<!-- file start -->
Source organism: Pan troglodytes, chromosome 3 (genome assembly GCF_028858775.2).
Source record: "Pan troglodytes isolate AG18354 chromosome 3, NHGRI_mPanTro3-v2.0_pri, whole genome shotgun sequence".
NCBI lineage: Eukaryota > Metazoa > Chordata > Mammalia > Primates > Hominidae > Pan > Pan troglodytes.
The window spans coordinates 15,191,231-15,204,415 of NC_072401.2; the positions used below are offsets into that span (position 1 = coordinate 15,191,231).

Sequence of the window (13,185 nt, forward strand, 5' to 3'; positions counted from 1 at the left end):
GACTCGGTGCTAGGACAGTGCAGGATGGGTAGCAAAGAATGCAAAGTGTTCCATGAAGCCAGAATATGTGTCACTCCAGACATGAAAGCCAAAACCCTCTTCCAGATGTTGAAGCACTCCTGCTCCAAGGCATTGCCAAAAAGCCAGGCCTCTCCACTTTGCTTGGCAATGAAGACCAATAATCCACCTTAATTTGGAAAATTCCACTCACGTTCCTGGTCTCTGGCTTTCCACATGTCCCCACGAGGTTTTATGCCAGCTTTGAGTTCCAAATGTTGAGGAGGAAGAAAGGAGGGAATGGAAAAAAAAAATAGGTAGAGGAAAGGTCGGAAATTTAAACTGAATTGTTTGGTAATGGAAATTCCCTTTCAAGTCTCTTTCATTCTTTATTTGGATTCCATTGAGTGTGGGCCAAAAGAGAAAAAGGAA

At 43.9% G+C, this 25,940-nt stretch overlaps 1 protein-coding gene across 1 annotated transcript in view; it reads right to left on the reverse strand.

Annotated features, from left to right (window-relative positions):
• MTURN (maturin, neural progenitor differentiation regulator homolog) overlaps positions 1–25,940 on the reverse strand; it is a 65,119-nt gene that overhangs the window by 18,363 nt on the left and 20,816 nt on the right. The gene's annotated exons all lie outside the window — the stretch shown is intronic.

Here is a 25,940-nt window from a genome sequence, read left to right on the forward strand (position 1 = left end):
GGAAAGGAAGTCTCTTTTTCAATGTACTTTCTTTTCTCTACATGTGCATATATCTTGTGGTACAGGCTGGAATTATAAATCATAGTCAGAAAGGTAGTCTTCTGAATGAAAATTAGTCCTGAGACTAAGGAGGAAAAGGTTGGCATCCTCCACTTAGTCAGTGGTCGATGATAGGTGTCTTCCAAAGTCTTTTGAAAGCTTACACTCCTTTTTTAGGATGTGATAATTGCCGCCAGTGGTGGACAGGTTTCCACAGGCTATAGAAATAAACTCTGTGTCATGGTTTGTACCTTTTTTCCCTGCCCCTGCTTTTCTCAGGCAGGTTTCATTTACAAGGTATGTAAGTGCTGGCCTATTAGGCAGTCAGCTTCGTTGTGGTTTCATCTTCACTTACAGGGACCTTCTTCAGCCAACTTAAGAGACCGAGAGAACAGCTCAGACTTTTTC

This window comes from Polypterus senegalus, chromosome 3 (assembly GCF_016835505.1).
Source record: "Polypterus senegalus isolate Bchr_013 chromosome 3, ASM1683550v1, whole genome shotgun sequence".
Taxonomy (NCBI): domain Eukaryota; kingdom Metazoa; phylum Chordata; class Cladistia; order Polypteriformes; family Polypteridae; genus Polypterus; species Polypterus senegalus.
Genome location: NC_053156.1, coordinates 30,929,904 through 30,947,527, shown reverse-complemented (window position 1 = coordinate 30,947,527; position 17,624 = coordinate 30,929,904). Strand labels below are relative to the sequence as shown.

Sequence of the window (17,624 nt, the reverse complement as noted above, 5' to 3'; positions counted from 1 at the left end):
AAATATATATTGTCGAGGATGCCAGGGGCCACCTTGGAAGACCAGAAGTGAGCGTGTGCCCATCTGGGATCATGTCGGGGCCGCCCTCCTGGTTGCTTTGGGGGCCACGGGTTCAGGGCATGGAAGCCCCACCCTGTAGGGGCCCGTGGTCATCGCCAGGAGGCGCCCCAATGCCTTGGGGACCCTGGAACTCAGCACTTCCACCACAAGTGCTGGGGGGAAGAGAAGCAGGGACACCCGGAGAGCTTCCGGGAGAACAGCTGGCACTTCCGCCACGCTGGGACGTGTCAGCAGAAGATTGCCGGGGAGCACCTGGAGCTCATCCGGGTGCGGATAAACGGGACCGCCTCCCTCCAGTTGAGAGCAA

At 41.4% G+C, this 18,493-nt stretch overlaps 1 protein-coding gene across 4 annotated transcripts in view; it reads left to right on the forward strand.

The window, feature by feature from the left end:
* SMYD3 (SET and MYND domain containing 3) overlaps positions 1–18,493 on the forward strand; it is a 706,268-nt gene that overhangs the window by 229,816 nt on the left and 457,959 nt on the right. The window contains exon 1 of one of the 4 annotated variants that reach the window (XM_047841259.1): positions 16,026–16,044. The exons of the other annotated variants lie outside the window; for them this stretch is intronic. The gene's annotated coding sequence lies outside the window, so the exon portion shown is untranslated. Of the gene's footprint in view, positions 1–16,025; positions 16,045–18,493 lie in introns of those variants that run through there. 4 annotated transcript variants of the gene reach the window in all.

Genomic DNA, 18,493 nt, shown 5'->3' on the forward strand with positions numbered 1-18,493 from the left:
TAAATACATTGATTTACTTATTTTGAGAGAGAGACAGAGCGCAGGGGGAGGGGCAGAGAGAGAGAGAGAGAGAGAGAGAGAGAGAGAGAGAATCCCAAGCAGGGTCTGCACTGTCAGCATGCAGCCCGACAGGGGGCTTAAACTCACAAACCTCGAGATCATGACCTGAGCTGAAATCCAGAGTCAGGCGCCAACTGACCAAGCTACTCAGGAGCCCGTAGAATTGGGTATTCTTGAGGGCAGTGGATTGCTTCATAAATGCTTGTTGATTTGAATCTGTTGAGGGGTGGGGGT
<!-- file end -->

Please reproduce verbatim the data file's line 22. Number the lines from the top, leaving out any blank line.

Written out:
TAAATACATTGATTTACTTATTTTGAGAGAGAGACAGAGCGCAGGGGGAGGGGCAGAGAGAGAGAGAGAGAGAGAGAGAGAGAGAGAGAGAATCCCAAGCAGGGTCTGCACTGTCAGCATGCAGCCCGACAGGGGGCTTAAACTCACAAACCTCGAGATCATGACCTGAGCTGAAATCCAGAGTCAGGCGCCAACTGACCAAGCTACTCAGGAGCCCGTAGAATTGGGTATTCTTGAGGGCAGTGGATTGCTTCATAAATGCTTGTTGATTTGAATCTGTTGAGGGGTGGGGGT